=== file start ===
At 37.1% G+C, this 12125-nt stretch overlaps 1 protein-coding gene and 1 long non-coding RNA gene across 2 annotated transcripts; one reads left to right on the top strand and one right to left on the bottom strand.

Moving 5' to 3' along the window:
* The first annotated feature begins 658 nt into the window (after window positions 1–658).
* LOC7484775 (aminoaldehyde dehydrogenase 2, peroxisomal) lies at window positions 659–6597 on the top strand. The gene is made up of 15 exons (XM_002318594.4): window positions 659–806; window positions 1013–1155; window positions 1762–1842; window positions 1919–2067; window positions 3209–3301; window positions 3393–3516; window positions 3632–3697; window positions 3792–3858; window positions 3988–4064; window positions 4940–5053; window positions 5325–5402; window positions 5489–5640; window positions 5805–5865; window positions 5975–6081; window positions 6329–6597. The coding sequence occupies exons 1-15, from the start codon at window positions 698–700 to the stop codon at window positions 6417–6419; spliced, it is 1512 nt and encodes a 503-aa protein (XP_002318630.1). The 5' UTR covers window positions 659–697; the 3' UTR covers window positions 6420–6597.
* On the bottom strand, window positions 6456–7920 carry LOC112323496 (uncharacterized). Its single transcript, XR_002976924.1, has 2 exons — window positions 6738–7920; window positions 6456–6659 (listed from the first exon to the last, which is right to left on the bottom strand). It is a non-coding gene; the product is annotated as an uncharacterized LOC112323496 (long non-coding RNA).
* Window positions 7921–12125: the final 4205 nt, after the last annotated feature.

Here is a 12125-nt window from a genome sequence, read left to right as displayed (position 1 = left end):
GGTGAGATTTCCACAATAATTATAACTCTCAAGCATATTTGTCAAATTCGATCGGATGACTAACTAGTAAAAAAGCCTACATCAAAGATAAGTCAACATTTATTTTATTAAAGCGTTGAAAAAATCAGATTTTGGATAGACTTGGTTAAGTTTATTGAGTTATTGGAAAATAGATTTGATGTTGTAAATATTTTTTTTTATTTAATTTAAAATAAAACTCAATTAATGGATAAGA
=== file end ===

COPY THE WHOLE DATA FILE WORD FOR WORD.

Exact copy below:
At 37.1% G+C, this 12125-nt stretch overlaps 1 protein-coding gene and 1 long non-coding RNA gene across 2 annotated transcripts; one reads left to right on the top strand and one right to left on the bottom strand.

Moving 5' to 3' along the window:
* The first annotated feature begins 658 nt into the window (after window positions 1–658).
* LOC7484775 (aminoaldehyde dehydrogenase 2, peroxisomal) lies at window positions 659–6597 on the top strand. The gene is made up of 15 exons (XM_002318594.4): window positions 659–806; window positions 1013–1155; window positions 1762–1842; window positions 1919–2067; window positions 3209–3301; window positions 3393–3516; window positions 3632–3697; window positions 3792–3858; window positions 3988–4064; window positions 4940–5053; window positions 5325–5402; window positions 5489–5640; window positions 5805–5865; window positions 5975–6081; window positions 6329–6597. The coding sequence occupies exons 1-15, from the start codon at window positions 698–700 to the stop codon at window positions 6417–6419; spliced, it is 1512 nt and encodes a 503-aa protein (XP_002318630.1). The 5' UTR covers window positions 659–697; the 3' UTR covers window positions 6420–6597.
* On the bottom strand, window positions 6456–7920 carry LOC112323496 (uncharacterized). Its single transcript, XR_002976924.1, has 2 exons — window positions 6738–7920; window positions 6456–6659 (listed from the first exon to the last, which is right to left on the bottom strand). It is a non-coding gene; the product is annotated as an uncharacterized LOC112323496 (long non-coding RNA).
* Window positions 7921–12125: the final 4205 nt, after the last annotated feature.

Here is a 12125-nt window from a genome sequence, read left to right as displayed (position 1 = left end):
GGTGAGATTTCCACAATAATTATAACTCTCAAGCATATTTGTCAAATTCGATCGGATGACTAACTAGTAAAAAAGCCTACATCAAAGATAAGTCAACATTTATTTTATTAAAGCGTTGAAAAAATCAGATTTTGGATAGACTTGGTTAAGTTTATTGAGTTATTGGAAAATAGATTTGATGTTGTAAATATTTTTTTTTATTTAATTTAAAATAAAACTCAATTAATGGATAAGA